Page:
Good Face, High Ass: The Baseball Scouting Glossary
Should you be happy when a scout says you have a high ass? Do you need to have a good face? Are you horseshit? Read this explainer of popular scouting terms to find out.
Rick Scuteri-USA TODAY Sports
Few vocabularies are as rich as the vernacular used by baseball scouts. Scout speak is practical and descriptive, yet colorful and sometimes lurid.
Taken out of context, the lingo can be alternatively oddball, which comedian Rob Delaney used to great effect in his dramatic reading of scouting terms culled by Harper's Magazine back in September 2004; gems such as "country-boy build," "slight toilet-seat hitting approach," "feel for wood," "uses hands to hit," "raw-boned physique," "muscular thighs," "good trigger," and "knows he can catch & throw."
VICE Sports polled several scouts, executives, and writers for their favorite scouting terms, and we compiled this entertaining sampling of a glossary:
The Good Face The consummate quality sought in every good prospect is the facial appearance of stardom. Exposed widely in pop culture in the book Moneyball when it was relayed that Billy Beane had "The Good Face," the term signifies a vague discernment of maturity, confidence, and future aptitude in the sport.
Its debut in the public domain actually came in the scouting tome, Dollar Sign on the Muscle. Former Phillies scout Gary Nickel said of "The Good Face": "It was a way of saying that a kid had charisma. It meant that he looked athletic, like a high stage in evolution—that he struck you right away as strong, forceful, manly, open instead of withdrawn." Another Phillies scout, Brandy Davis, insisted "'good face' is objective: it means he impresses you as an athlete—not a pretty boy. He's not withdrawn. He projects strength, virility, maturity." A study of Japanese baseball players in 2013, believe it or not, showed a correlation between facial structure and baseball performance.
Makeup There's nothing cosmetic about a ballplayer's makeup, which is an attempted qualification of his confidence, psyche, leadership virtues, and emotional stability. Does someone who flips his bat after a homerun have bad makeup? Maybe! A player highly regarded in this manner is always said to have "off the charts makeup," leading one executive to bemoan why his scouts don't get bigger charts.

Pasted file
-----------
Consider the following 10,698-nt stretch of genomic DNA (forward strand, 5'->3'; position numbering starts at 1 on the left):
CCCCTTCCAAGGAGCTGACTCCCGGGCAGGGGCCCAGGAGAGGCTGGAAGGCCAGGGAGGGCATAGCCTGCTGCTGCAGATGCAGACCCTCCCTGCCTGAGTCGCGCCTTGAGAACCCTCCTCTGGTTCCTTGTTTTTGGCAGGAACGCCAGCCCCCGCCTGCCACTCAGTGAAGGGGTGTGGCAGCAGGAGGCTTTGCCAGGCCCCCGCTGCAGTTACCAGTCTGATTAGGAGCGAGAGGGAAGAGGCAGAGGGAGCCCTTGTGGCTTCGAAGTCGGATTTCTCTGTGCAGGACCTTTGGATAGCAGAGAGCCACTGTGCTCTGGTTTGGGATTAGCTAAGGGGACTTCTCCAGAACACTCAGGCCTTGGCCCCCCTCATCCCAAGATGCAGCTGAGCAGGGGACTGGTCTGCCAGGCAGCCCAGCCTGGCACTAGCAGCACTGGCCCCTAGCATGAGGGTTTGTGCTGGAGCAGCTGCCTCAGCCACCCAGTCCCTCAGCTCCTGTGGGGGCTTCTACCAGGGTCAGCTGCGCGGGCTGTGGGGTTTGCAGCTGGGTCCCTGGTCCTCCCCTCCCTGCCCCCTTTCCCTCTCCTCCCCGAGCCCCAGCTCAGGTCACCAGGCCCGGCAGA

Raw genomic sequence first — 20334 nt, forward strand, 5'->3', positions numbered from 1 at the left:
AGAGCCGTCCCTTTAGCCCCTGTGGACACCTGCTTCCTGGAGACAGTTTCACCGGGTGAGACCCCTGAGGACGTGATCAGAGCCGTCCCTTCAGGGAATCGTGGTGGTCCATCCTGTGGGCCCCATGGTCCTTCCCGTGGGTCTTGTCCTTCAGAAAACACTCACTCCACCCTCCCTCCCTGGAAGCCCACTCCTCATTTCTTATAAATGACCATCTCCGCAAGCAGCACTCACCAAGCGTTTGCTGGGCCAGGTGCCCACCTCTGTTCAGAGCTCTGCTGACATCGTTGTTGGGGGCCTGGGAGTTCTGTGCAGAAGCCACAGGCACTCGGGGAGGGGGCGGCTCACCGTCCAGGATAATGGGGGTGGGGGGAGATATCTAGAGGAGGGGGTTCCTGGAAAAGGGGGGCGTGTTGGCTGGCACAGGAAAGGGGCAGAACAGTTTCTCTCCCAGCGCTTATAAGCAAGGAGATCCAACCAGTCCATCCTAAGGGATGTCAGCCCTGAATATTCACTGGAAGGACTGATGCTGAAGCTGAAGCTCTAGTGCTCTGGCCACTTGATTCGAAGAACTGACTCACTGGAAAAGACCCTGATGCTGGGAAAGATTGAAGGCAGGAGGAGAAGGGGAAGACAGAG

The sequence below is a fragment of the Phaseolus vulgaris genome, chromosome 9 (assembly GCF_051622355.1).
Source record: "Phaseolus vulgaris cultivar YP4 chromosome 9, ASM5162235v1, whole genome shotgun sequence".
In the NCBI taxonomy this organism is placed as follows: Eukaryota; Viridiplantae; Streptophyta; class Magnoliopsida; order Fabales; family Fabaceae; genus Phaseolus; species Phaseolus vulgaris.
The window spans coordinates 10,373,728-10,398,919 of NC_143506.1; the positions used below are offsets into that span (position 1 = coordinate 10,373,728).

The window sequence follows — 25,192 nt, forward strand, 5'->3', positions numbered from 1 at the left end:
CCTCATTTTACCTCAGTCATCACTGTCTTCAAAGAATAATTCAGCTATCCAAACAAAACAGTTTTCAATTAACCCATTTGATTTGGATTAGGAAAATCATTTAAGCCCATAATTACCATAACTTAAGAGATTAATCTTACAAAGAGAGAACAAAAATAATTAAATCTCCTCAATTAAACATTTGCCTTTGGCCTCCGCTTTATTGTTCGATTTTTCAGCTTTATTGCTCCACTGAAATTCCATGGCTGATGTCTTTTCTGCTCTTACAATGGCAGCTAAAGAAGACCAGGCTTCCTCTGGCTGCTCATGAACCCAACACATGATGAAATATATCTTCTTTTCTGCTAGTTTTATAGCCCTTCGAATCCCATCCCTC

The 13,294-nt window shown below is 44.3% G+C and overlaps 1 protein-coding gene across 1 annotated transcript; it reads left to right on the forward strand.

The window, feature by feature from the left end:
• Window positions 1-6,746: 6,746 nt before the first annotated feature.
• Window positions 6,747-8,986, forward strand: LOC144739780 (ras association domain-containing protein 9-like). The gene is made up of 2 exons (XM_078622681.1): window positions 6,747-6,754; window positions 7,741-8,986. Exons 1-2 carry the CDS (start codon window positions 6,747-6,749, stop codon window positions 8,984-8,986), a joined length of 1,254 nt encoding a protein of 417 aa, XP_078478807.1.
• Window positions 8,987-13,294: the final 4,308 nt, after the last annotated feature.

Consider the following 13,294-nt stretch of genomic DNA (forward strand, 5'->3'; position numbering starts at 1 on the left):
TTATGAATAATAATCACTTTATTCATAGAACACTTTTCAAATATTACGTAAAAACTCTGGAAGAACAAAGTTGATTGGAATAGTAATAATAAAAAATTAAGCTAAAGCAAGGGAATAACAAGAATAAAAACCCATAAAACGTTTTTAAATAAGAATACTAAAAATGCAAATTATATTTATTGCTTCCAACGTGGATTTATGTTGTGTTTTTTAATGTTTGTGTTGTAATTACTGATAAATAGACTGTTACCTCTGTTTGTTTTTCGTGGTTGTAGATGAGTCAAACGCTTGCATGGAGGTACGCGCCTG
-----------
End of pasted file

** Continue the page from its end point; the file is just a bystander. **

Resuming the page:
Horseshit Poor play in baseball is never bullshit or dogshit, but always horseshit, with scouts preferring the equine concoction to its bovine and canine variations. (This used to be a common coda from press box wags to the scorekeeper's recitation of a pitcher's final line; after notation of how many runs and hits a man allowed, writers would chime in, ". . . and he was horseshit," as if in an attempt to codify the sentiment into the box score.) Dollar Sign on the Muscle clarifies that bullshit does have a place as a verb or to describe one's intention, quoting a scout referring to a former co-worker by saying, "His written report was all bullshit, and that's when I knew he was a horseshit guy."
Center cut A butcher's center-cut offering is often thought to be the choicest meat, and a very hittable fastball often receives that tag for its apparent succulence to a hitter.
Red ass A fiery, argumentative, hard-nosed player is said to be a red ass, a term that apparently dates to at least the 1920s. (See: Lo Duca, Paul)
Soft eyes This was explicitly evoked in a basketball context—former college coach Dan Dakich once said in a radio interview that Kristaps Porzingis would be a bust because "he's got soft eyes, and eyes are a big deal to me. Look at great players and look at their eyes and you can tell a lot about them." Dakich was adamant that he wasn't talking about actual vision or so-called court vision but the very appearance of a man's eyes, adding, "You can look physically at somebody's eyes and tell whether they're a killer or not. You can look physically, um, almost inside them if you know what you're looking for." Um, ok. A baseball scout relayed this term.
Inverted 'W' It's supposed to be a death knell for pitchers: a throwing mechanic in which the elbows rise above the shoulders before release, a tendency some believe is a precursor to serious arm injury. Linguists would call it an 'M.'
Hyphenated names Two incredulous scouts said they've heard peers speculate that conjoined appellations are indications of poor potential. One of the scouts summarized the ridiculous thinking as follows: neither parent is an Alpha, so they'll allegedly lack a killer instinct. Really. We don't get it, either.